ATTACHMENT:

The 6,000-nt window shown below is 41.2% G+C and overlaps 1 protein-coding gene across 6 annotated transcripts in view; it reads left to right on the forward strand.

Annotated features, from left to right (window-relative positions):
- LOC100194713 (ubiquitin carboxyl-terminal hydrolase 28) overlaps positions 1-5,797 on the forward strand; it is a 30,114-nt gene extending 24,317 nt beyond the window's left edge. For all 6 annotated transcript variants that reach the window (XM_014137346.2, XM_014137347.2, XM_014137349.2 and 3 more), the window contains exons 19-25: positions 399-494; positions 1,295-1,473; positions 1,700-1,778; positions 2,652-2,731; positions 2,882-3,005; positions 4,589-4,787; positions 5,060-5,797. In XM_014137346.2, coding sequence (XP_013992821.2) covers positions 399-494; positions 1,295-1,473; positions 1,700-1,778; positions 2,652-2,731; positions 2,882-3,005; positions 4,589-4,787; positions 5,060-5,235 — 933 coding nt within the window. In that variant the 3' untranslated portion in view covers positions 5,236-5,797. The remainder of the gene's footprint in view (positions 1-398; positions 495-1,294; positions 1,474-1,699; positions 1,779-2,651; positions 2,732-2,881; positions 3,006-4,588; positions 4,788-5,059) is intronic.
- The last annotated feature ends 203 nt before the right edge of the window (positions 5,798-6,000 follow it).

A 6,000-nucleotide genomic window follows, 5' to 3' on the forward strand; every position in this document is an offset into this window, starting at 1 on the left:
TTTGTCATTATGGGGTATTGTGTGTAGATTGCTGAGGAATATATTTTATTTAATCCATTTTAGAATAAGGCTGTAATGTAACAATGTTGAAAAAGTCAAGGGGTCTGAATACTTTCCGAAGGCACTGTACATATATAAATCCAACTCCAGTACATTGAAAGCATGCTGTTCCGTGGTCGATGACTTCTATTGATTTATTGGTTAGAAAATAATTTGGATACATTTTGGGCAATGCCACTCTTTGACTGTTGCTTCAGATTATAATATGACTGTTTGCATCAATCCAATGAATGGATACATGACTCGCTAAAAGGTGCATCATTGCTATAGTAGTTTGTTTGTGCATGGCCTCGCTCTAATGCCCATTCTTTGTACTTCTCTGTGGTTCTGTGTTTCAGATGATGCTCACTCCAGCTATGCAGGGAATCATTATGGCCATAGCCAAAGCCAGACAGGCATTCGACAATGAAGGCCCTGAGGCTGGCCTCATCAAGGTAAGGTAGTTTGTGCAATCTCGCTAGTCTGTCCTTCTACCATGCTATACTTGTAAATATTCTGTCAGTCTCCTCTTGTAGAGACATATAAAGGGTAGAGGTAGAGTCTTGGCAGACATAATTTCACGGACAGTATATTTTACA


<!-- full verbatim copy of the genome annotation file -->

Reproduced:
The 6,000-nt window shown below is 41.2% G+C and overlaps 1 protein-coding gene across 6 annotated transcripts in view; it reads left to right on the forward strand.

Annotated features, from left to right (window-relative positions):
- LOC100194713 (ubiquitin carboxyl-terminal hydrolase 28) overlaps positions 1-5,797 on the forward strand; it is a 30,114-nt gene extending 24,317 nt beyond the window's left edge. For all 6 annotated transcript variants that reach the window (XM_014137346.2, XM_014137347.2, XM_014137349.2 and 3 more), the window contains exons 19-25: positions 399-494; positions 1,295-1,473; positions 1,700-1,778; positions 2,652-2,731; positions 2,882-3,005; positions 4,589-4,787; positions 5,060-5,797. In XM_014137346.2, coding sequence (XP_013992821.2) covers positions 399-494; positions 1,295-1,473; positions 1,700-1,778; positions 2,652-2,731; positions 2,882-3,005; positions 4,589-4,787; positions 5,060-5,235 — 933 coding nt within the window. In that variant the 3' untranslated portion in view covers positions 5,236-5,797. The remainder of the gene's footprint in view (positions 1-398; positions 495-1,294; positions 1,474-1,699; positions 1,779-2,651; positions 2,732-2,881; positions 3,006-4,588; positions 4,788-5,059) is intronic.
- The last annotated feature ends 203 nt before the right edge of the window (positions 5,798-6,000 follow it).

A 6,000-nucleotide genomic window follows, 5' to 3' on the forward strand; every position in this document is an offset into this window, starting at 1 on the left:
TTTGTCATTATGGGGTATTGTGTGTAGATTGCTGAGGAATATATTTTATTTAATCCATTTTAGAATAAGGCTGTAATGTAACAATGTTGAAAAAGTCAAGGGGTCTGAATACTTTCCGAAGGCACTGTACATATATAAATCCAACTCCAGTACATTGAAAGCATGCTGTTCCGTGGTCGATGACTTCTATTGATTTATTGGTTAGAAAATAATTTGGATACATTTTGGGCAATGCCACTCTTTGACTGTTGCTTCAGATTATAATATGACTGTTTGCATCAATCCAATGAATGGATACATGACTCGCTAAAAGGTGCATCATTGCTATAGTAGTTTGTTTGTGCATGGCCTCGCTCTAATGCCCATTCTTTGTACTTCTCTGTGGTTCTGTGTTTCAGATGATGCTCACTCCAGCTATGCAGGGAATCATTATGGCCATAGCCAAAGCCAGACAGGCATTCGACAATGAAGGCCCTGAGGCTGGCCTCATCAAGGTAAGGTAGTTTGTGCAATCTCGCTAGTCTGTCCTTCTACCATGCTATACTTGTAAATATTCTGTCAGTCTCCTCTTGTAGAGACATATAAAGGGTAGAGGTAGAGTCTTGGCAGACATAATTTCACGGACAGTATATTTTACA